Background Renal hypoxia, implicated as crucial factor in onset and progression of chronic kidney disease, may be attributed to reduced nitric oxide because nitric oxide dilates vasculature and inhibits mitochondrial oxygen consumption. We hypothesized that chronic nitric oxide synthase inhibition would induce renal hypoxia. Methods and Results Oxygen-sensitive electrodes, attached to telemeters, were implanted in either renal cortex (n=6) or medulla (n=7) in rats. After recovery and stabilization, baseline oxygenation ( pO 2) was recorded for 1 week. To inhibit nitric oxide synthase, N-ω-nitro-l-arginine (L-NNA; 40 mg/kg/day) was administered via drinking water for 2 weeks. A separate group (n=8), instrumented with blood pressure telemeters, followed the same protocol. L-NNA rapidly induced hypertension (165±6 versus 108±3 mm Hg; P<0.001) and proteinuria (79±12 versus 17±2 mg/day; P<0.001). Cortical pO 2, after initially dipping, returned to baseline and then increased. Medullary pO 2 decreased progressively (up to -19±6% versus baseline; P<0.05). After 14 days of L-NNA, amplitude of diurnal medullary pO 2 was decreased (3.7 [2.2-5.3] versus 7.9 [7.5-8.4]; P<0.01), whereas amplitudes of blood pressure and cortical pO 2 were unaltered. Terminal glomerular filtration rate (1374±74 versus 2098±122 μL/min), renal blood flow (5014±336 versus 9966±905 μL/min), and sodium reabsorption efficiency (13.0±0.8 versus 22.8±1.7 μmol/μmol) decreased (all P<0.001). Conclusions For the first time, we show temporal development of renal cortical and medullary oxygenation during chronic nitric oxide synthase inhibition in unrestrained conscious rats. Whereas cortical pO 2 shows transient changes, medullary pO 2 decreased progressively. Chronic L-NNA leads to decreased renal perfusion and sodium reabsorption efficiency, resulting in progressive medullary hypoxia, suggesting that juxtamedullary nephrons are potentially vulnerable to prolonged nitric oxide depletion.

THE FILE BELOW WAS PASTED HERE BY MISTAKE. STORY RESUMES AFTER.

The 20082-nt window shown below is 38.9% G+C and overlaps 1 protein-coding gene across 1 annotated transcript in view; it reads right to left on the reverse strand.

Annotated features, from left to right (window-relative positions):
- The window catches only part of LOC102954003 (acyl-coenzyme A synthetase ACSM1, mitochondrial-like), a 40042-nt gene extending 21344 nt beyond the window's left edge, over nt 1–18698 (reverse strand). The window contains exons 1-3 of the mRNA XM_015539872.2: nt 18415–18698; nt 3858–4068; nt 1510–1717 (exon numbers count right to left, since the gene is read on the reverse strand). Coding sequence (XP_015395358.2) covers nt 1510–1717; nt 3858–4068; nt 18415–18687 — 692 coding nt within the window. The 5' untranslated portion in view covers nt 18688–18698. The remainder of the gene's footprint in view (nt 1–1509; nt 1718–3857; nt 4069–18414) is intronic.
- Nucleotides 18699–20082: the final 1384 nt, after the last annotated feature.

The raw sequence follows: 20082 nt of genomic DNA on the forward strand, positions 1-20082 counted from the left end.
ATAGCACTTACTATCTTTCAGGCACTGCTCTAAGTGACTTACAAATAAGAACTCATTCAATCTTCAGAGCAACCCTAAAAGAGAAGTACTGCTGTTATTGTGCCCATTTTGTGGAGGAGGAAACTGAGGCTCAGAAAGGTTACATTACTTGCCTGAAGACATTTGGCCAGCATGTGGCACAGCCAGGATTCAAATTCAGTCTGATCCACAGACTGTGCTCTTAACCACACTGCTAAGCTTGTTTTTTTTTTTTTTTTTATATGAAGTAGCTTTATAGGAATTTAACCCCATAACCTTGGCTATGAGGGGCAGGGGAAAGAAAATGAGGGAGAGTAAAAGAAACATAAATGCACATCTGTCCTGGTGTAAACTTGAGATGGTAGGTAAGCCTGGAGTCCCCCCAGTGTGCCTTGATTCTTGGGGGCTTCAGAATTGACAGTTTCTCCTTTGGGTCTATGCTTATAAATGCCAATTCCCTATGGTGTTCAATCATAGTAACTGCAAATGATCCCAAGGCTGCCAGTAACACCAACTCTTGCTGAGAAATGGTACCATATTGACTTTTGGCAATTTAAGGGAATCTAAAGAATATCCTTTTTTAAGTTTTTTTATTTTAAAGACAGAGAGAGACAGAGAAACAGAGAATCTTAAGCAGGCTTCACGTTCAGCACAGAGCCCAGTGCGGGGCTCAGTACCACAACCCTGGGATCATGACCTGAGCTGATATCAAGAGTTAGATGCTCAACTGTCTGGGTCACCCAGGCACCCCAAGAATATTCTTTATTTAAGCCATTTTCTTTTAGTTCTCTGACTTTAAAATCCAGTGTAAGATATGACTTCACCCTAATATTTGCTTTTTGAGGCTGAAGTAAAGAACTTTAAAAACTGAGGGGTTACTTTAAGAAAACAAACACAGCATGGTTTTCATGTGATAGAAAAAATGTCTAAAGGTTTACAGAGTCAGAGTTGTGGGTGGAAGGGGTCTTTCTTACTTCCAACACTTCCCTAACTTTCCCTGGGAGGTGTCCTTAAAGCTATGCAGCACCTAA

Keywords: hypoxia; nitric oxide synthase; oxygen consumption; renal oxygenation; telemetry.